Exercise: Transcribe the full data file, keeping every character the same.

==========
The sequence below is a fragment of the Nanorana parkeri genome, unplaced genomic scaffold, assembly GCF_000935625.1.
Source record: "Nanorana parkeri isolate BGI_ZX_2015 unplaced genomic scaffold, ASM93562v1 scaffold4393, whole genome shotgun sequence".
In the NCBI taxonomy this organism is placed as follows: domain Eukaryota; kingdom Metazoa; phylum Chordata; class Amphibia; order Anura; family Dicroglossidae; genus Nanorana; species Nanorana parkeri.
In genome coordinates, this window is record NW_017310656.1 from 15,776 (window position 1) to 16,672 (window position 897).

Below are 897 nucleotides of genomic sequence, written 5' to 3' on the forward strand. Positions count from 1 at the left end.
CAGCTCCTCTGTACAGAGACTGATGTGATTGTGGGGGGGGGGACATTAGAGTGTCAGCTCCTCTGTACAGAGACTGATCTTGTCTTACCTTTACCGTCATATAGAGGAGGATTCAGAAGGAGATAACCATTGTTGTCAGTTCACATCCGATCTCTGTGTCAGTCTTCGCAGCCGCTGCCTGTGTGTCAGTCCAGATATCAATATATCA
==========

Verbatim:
The sequence below is a fragment of the Nanorana parkeri genome, unplaced genomic scaffold, assembly GCF_000935625.1.
Source record: "Nanorana parkeri isolate BGI_ZX_2015 unplaced genomic scaffold, ASM93562v1 scaffold4393, whole genome shotgun sequence".
In the NCBI taxonomy this organism is placed as follows: domain Eukaryota; kingdom Metazoa; phylum Chordata; class Amphibia; order Anura; family Dicroglossidae; genus Nanorana; species Nanorana parkeri.
In genome coordinates, this window is record NW_017310656.1 from 15,776 (window position 1) to 16,672 (window position 897).

Below are 897 nucleotides of genomic sequence, written 5' to 3' on the forward strand. Positions count from 1 at the left end.
CAGCTCCTCTGTACAGAGACTGATGTGATTGTGGGGGGGGGGACATTAGAGTGTCAGCTCCTCTGTACAGAGACTGATCTTGTCTTACCTTTACCGTCATATAGAGGAGGATTCAGAAGGAGATAACCATTGTTGTCAGTTCACATCCGATCTCTGTGTCAGTCTTCGCAGCCGCTGCCTGTGTGTCAGTCCAGATATCAATATATCA